Three Southampton primary schools took part in a joint arts week from June 27th until 1st of July. The young pupils explored a wide variety of artistic techniques, from two-dimensional drawings to three-dimensional modelling. MBH PLC was approached to widen the experiential and learning opportunity with the intention of enabling children to explore physical clay modelling skills. This offered the opportunity to handle clay in its raw form, building an understanding of its properties, purposes and where it comes from. The British manufacturer jumped at the chance to enrich the experience for the little craftsmen of the future, and quickly donated a tonne of clay, delivered on three pallets to the school car park, in time for arts week to commence.
In Victorian times when Bursledon was a functioning Brickworks, employees would often pick out fossils by hand from the 50-million-year old site, reducing the risk of firing defects when the clay would be heated by the kilns. The theme was therefore centred on dinosaurs, creating mark making tracks, bones, eggs, fossils, tiles and a big clay frieze, to be exhibited in the stairwell at the school in a permanent display.
Teacher Hollie Calton said: “Holy Family Catholic School, Sinclair Primary & Nursery School and Bitterne Park Primary School have been enriched by the whole experience and look forward to building on the close links with Bursledon Brickworks and MBH PLC. Our children benefitted from real, hands-on experiences and knowledge of their local history. They worked with raw materials, allowing them to physically engage with local recycled clay. The availability of this material meant that our children were forthcoming in discussions on materials and their ever-changing properties.”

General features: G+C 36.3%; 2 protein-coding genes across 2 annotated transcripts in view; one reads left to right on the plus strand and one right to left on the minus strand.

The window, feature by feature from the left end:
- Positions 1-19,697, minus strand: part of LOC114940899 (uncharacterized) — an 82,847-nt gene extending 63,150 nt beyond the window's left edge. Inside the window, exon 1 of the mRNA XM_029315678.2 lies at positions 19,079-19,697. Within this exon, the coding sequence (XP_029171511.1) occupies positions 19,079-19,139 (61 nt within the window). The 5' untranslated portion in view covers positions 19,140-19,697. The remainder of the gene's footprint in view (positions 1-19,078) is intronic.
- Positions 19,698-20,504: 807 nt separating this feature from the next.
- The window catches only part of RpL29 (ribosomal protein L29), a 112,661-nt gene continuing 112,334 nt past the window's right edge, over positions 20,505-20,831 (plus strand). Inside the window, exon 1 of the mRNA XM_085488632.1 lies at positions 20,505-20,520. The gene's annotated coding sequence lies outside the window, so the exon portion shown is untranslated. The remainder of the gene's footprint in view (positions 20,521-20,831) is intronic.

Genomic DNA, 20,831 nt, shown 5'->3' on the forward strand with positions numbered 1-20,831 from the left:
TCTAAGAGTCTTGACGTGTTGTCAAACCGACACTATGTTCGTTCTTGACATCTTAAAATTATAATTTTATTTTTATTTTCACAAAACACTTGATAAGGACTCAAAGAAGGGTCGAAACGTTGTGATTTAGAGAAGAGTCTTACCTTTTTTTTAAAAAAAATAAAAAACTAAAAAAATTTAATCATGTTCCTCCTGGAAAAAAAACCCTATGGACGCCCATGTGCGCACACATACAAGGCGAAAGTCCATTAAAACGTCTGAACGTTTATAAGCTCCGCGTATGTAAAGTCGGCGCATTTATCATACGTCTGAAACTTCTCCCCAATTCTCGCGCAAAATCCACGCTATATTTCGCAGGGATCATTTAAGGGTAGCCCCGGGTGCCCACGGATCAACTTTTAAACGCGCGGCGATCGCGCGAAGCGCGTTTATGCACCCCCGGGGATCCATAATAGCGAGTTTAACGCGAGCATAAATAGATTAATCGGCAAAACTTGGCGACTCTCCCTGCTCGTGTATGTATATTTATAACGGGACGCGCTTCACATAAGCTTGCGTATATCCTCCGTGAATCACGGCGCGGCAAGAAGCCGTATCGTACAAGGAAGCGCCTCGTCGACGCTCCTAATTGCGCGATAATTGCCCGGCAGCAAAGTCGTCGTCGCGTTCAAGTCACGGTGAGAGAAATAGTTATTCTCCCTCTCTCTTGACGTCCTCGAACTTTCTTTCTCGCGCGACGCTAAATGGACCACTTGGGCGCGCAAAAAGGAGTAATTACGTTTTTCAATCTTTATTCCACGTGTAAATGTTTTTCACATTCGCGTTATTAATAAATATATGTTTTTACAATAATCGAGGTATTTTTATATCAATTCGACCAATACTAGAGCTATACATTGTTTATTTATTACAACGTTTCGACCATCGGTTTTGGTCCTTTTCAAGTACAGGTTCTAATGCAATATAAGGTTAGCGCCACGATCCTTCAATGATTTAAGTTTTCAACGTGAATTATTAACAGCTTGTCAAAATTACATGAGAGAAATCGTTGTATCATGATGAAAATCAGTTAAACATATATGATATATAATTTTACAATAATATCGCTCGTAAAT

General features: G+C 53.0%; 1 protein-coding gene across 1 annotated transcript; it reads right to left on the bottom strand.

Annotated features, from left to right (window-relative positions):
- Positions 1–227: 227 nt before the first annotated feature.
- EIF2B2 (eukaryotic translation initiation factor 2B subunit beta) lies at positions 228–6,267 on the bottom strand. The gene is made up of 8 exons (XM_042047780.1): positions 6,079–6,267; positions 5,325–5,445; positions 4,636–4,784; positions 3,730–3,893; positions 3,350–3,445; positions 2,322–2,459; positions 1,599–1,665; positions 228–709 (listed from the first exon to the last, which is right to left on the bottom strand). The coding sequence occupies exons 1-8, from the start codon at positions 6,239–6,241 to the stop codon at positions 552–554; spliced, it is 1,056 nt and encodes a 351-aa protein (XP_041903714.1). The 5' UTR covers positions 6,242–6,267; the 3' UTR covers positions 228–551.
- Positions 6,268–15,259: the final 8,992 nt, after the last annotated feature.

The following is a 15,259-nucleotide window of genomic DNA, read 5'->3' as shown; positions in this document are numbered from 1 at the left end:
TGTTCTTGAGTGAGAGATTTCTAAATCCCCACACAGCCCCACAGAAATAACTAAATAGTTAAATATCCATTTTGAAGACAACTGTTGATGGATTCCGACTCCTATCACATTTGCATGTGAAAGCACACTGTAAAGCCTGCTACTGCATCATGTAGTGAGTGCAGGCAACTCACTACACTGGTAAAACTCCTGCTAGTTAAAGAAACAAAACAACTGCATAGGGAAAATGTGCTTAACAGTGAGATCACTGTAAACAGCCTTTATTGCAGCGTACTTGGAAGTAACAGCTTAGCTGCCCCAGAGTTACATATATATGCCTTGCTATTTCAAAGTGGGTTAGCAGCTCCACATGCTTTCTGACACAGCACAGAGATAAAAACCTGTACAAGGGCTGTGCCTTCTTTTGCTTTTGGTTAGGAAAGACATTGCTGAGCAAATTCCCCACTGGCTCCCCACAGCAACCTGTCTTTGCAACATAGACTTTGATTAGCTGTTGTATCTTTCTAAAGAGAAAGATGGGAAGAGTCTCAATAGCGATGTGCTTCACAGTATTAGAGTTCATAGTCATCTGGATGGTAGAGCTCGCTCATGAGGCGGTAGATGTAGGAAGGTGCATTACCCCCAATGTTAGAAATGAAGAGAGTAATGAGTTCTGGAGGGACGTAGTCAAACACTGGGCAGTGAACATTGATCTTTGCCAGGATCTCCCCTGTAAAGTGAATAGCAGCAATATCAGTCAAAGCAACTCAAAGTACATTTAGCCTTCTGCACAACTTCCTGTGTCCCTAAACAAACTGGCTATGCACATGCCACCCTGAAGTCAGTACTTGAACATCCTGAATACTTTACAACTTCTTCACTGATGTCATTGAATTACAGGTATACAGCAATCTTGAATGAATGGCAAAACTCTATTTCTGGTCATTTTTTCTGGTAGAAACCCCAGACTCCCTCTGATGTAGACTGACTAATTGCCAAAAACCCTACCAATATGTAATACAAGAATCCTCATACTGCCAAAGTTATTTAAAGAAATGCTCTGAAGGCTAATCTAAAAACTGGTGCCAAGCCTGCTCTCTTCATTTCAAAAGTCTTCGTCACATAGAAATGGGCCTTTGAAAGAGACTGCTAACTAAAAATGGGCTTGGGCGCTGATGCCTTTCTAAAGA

From four year olds in reception up to eleven year olds in year six, there was enough clay to enable each child to take a lump of the material back to their desk. This was theirs to work with for the whole week, inspiring very exciting and unusual ideas when modelling. They worked their way through the clay, pulling off chunks to create the dinosaur themed tasks. They all took away amazing memories and an appreciation of clay, its textures and processes.
Matt Grace, also a teacher in the arts department at the School, said: “The tonne of free clay formed the base of the week whilst the children also explored other activities such as dance, drama, music and large scale modelling. Many children said that the clay modelling was the best part of the week. Handling the clay in its raw form allowed the children to really understand where it has come from as well as getting very messy in the process, they then took their clay dinosaurs home to show them off to their families. A child told me “I loved playing with the clay because it was really squishy.” It has been really helpful to have access to this huge supply of clay during our arts Week. Without this amount of material the children would have had a week based mainly on drawing so this has really opened up what they can achieve in art and how exciting art can be.”
By the end of the week the children had created over 1000 tiles, which will be fired at Bursledon Brickworks and returned to the Schools. The children found the unique clay from MBH PLC’s Michelmersh plant in Romsey lovely to handle, with its wonderfully soft and tactile consistency, renowned for its rich vibrant fired orange and red colours. The manufacturer hopes that as the children travel through life they will be more likely to notice the architecture that surrounds them, considering the materials used in their creation.